There’s a vast beach on the way into Dakhla where a lot of travellers stop. 4x4s, big white camper vans, the odd hitch hiker and the occasional cyclist. We’d met a couple of people on the way through Morocco who were heading to ‘Camp 25′, as it’s known locally, so we decided to pop in and say hello. About 40 or 50 campers were lined up in a semi orderly fashion, a few tents were pitched on the sand and the 4x4s parked on the sand as well, perhaps because they could.
Camp 25 is a free pitch. There’s no running water and you get the key for the toilet from the soldiers who have a post in the camp.
It’s a beautiful spot, with a lagoon where the water is crystal clear and you can watch the tiny fish scavenging your leftover food when you wash your dishes in the sea. At dawn flamingos fish in the shallows and at night the stars hang from the universe lower and brighter than I’ve ever seen before. There’s nothing like a private view of the bigger picture to give perspective to the caricature I’ve drawn of the world around me. The importance I give to human constructs fades as the desert night electrifies the heavens. I don’t mean to sound dramatic, but you can’t underplay beauty like the Dakhla night sky.
Camp 25 is also a good spot to pick up travellers’ gossip. We’d met 3 other cyclists on the road in Morocco planning to head down through Mauritania. Tony, a Belgian guy travelling in a VW surf bus tells us that he saw all three of them in Boujdour and that they’d teamed up and were travelling in convoy with a Moroccan cyclist. We hoped they’d arrive in Dakhla before we left so we could join the convoy, but they didn’t show up.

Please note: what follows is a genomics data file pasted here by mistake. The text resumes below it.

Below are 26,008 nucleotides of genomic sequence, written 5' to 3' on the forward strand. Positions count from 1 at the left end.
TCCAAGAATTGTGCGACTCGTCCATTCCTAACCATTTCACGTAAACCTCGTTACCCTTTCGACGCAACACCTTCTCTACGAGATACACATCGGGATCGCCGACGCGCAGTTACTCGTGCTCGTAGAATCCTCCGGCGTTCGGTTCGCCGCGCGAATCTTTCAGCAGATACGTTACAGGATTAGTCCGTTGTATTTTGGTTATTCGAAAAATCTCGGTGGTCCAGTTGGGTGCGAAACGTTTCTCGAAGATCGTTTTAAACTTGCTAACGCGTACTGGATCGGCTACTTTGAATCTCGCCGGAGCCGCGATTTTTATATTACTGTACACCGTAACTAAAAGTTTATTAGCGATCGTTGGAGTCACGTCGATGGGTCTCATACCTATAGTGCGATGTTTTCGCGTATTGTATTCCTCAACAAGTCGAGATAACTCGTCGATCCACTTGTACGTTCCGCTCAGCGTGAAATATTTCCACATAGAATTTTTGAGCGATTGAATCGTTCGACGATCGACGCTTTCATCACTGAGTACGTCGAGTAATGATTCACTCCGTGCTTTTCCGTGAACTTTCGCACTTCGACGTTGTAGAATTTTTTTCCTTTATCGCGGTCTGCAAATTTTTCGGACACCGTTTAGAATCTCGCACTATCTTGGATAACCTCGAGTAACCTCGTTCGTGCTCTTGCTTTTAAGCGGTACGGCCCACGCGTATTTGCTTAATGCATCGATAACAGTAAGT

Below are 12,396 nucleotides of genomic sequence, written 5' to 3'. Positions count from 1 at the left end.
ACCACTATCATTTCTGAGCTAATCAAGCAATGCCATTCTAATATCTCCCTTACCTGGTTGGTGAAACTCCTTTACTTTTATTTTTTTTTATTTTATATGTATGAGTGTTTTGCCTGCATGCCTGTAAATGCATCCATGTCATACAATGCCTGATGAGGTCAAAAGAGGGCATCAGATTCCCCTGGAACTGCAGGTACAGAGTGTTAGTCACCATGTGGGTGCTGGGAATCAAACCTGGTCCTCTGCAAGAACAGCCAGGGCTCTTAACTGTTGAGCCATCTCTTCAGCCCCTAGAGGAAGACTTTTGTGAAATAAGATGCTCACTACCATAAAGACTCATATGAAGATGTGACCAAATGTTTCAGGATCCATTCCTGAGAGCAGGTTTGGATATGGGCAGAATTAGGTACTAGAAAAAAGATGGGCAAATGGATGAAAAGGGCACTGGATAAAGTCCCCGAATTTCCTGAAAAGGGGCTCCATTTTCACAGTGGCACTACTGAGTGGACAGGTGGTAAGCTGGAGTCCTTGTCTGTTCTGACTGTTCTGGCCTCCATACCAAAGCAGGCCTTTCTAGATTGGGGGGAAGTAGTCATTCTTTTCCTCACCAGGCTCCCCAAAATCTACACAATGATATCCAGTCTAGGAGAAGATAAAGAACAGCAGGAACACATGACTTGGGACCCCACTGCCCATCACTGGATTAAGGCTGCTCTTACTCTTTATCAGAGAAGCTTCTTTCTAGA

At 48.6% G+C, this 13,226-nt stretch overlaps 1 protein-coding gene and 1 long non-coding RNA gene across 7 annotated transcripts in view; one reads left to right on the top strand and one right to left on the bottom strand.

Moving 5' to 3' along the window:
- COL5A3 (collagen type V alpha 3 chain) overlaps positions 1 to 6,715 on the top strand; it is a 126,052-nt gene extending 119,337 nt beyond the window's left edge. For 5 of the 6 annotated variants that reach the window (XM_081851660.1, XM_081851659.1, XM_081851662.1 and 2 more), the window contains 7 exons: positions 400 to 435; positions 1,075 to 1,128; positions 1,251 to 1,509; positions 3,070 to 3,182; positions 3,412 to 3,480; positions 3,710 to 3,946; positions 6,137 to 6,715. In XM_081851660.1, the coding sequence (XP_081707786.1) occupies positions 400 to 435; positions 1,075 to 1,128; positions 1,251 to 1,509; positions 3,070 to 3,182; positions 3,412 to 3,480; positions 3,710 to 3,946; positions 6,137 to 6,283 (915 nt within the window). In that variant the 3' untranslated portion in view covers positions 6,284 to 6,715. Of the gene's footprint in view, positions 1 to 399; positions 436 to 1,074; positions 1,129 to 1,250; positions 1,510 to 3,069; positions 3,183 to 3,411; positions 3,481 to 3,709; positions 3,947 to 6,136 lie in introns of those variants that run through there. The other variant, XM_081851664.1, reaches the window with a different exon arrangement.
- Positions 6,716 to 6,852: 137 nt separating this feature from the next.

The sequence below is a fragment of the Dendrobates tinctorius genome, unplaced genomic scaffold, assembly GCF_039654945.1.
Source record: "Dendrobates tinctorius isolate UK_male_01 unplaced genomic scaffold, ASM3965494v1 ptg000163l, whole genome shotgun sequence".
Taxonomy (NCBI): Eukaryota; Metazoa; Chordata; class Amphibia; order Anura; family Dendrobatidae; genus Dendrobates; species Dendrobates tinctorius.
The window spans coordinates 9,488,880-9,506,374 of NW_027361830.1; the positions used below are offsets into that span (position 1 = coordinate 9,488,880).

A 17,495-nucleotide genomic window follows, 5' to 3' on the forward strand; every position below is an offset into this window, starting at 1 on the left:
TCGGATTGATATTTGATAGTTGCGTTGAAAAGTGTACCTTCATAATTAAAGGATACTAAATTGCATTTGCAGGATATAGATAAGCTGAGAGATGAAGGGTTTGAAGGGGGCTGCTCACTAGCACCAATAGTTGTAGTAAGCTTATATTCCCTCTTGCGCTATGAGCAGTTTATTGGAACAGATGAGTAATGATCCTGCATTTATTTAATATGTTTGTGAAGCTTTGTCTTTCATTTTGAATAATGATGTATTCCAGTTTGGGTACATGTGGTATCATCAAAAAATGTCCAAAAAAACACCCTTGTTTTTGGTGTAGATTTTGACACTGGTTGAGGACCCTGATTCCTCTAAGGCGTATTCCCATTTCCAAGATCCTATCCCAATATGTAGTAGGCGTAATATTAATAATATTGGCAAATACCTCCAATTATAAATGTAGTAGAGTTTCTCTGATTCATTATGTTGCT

We were also part of the gossip. People on the beach had heard about our rear wheel problems long before we arrived.
We also heard other tales during our stay on the beach. The German cycle tourists who’d traded in their two bicycles for one 50cc moped and were riding it south through Africa to Madagascar along with all their gear. And the British guy travelling by motorbike who’d passed a long dead cow in Mauritania when it exploded and covered him in its remains. And then the heartwarming and heartbreaking stories surrounding the beach dogs at Camp 25. How the majority of one litter ended up in northern Europe, adopted by travellers and how others are poisoned at the beginning of each new season. And Syncro, the puppy from Tagazoute, who wandered alone into a restaurant, was adopted by Tony, and lived next door to us on the beach for a couple of days. It was unclear whether Syncro would be allowed over the Mauritanian border.
It was on this beach that I built a new back wheel for the tandem, helped by a Swiss guy’s bike tools. It was also here that we had our best meal of the trip, cooked by Titus, who we’d first met in Rabat at the Mauritanian Embassy. A fantastic pasta bake with cake for afters. ‘Have as much as you like’, he said. I really, really wanted to oblige.
Dakhla beach was an unintentional community, travellers brought together by wanderlust, many of them setting up camp for three months or more, some spending their days kitesurfing in the lagoon, others armed with a broom sweeping the desert outside their motorhomes and finally, the likes of us, just passing by, dipping our toes into the lagoon and the lifestyle before heading off down the desert road again.